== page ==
I agree. Think about status in economics – what sorts of work gets you the rewards? For a while, it was really, really hard math. Also, macro-economics, which is a notoriously hard field. Recently, insanely clever identification work. What do these have in common? They are hard. In contrast, how many Bates or Nobel prizes have been awarded for simple, high impact work, like road pricing? Nearly zero is my guess.
The same is true in sociology. Sociologists often imagine themselves coming up with marvelous approaches to solving deeply rooted social inequalities. For example, a few months ago, we discussed research on gender inequality and how it might be explained, partially, by the relative over- or under-confidence of men and women. In other words, it might be that women are overly cautious in terms of promotions.
One simple solution would be to require all eligible people to apply for promotions (e.g., require that all associate profs apply for full professorship after a few years). It is a simple rule and would almost certainly help. The response in the comments? The solution doesn’t remedy gender prejudice. Well, of course not, but that wasn’t the point. The point was to fix a specific issue – under representation of women in applicant pools. I have no idea how to eliminate the bias against women, but I can make sure they get promoted at work often – and it’s easy!
Bottom line: Social scientists have their priorities reversed. They get rewarded for trying to solve insanely hard problems, while leaving a lot of simple problems alone. That’s leaving cash on the table.
A few days ago, we discussed an empirical issue around Goffman’s On the Run ethnography. That work focuses on how police intervention cripples poor Black men. The issue is that other ethnography reports an under policing of poor Black neighborhoods. Earlier, I suggested a voter driven explanation – voters like to see young Black men arrested on drug charges and reward police for it.
Here, I’d like to raise a methodological issue. Goffman’s ethnography is not typical in the sense of studying a field site like a firm or a neighborhood. Rather, the ethnography is a study of a cohort of people. You follow them around. That is different than field site ethnography where you choose a location and focus on the action happening in a space. People come in and out. So it is not surprising that if you stand on a modal street corner in Philly, you won’t see many cops walk by. In contrast, if you follow people who are the target of police, then you will, not surprisingly, see a lot of police.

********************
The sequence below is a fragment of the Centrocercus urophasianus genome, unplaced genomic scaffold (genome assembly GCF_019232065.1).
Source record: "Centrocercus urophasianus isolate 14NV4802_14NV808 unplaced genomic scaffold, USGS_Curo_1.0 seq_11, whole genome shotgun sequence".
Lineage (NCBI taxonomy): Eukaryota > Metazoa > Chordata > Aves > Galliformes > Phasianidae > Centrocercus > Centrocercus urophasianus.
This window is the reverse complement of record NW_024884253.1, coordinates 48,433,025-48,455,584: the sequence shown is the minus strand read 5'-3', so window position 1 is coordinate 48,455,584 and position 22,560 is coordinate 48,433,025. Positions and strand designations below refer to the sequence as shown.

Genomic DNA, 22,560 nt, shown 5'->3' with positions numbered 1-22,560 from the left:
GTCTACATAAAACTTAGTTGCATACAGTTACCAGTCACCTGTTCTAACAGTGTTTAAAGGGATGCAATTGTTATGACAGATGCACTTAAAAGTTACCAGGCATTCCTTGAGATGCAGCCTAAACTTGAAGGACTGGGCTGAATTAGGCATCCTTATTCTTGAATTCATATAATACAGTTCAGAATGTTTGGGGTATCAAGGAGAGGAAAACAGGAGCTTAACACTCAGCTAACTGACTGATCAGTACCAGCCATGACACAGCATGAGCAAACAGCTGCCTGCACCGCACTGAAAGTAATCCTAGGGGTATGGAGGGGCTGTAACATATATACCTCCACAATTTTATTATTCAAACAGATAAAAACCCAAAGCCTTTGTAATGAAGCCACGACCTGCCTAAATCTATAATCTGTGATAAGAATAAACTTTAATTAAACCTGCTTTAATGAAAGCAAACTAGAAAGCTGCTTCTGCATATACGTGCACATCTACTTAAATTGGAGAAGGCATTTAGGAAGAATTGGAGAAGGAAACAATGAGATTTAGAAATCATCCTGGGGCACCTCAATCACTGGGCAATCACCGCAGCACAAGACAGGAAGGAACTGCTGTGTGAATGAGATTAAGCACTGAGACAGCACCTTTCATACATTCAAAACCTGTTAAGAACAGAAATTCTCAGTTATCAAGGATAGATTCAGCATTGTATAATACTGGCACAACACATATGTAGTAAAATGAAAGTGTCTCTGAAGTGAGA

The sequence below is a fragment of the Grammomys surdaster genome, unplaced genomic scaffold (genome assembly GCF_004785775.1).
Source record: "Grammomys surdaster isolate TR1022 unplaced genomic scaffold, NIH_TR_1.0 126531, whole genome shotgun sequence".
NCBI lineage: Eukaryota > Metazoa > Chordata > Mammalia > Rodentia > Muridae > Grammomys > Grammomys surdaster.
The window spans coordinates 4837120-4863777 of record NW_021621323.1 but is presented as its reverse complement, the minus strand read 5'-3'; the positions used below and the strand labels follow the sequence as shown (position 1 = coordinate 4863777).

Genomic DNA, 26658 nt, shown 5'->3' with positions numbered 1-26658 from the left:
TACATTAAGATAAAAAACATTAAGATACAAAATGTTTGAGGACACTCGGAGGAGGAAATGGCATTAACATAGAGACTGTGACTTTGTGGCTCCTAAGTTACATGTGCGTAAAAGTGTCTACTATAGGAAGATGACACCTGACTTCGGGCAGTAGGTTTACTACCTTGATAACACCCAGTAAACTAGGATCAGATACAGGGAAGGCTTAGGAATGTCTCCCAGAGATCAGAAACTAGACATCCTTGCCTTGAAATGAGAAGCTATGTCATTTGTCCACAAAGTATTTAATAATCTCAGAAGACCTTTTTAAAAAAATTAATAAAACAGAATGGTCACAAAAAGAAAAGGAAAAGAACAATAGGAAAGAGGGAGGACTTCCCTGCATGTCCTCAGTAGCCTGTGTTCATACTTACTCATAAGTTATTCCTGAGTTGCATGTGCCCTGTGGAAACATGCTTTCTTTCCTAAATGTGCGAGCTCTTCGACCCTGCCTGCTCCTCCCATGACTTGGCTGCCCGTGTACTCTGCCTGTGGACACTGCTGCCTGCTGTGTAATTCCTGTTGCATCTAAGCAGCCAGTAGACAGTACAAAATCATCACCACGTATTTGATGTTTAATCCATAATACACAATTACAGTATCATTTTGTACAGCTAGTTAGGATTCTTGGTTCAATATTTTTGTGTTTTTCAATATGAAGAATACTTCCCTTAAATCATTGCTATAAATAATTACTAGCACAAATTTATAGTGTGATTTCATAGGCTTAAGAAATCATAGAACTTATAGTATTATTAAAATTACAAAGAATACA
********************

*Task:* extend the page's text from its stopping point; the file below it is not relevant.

I’ve recently argued that sociology has an amazing opportunity. The emergence of data science means that you should have people who really understand research design and social behavior. It doesn’t mean that sociology will automatically reap the benefits. Rather, we’ll have to work at it. My suggestions:
- Sociology programs should now make basic programming a standard feature of the undergrad and graduate degree.
- We have to have an internal discussion about the strengths and weaknesses of Internet generated data, much in the same way that there is a literature on the pros and cons of surveys, experiments, and ethnography.
We should also reach out to our colleagues:
- Start cross-over workshops.
- Reach out to faculty who already work with behavioral data by offering to help with grants
- Personally, I’ve found it hard to work with CS graduate students. They have the normal level of grad student instability + six figure paychecks waiting for them outside of academia. But still, some are very curious, super smart, and willing to think about behavioral science.
The major barrier, in my view, is the differing publication style. CS happens very, very quickly – sometimes in a manner of weeks, while sociology is slow. We have to stop that.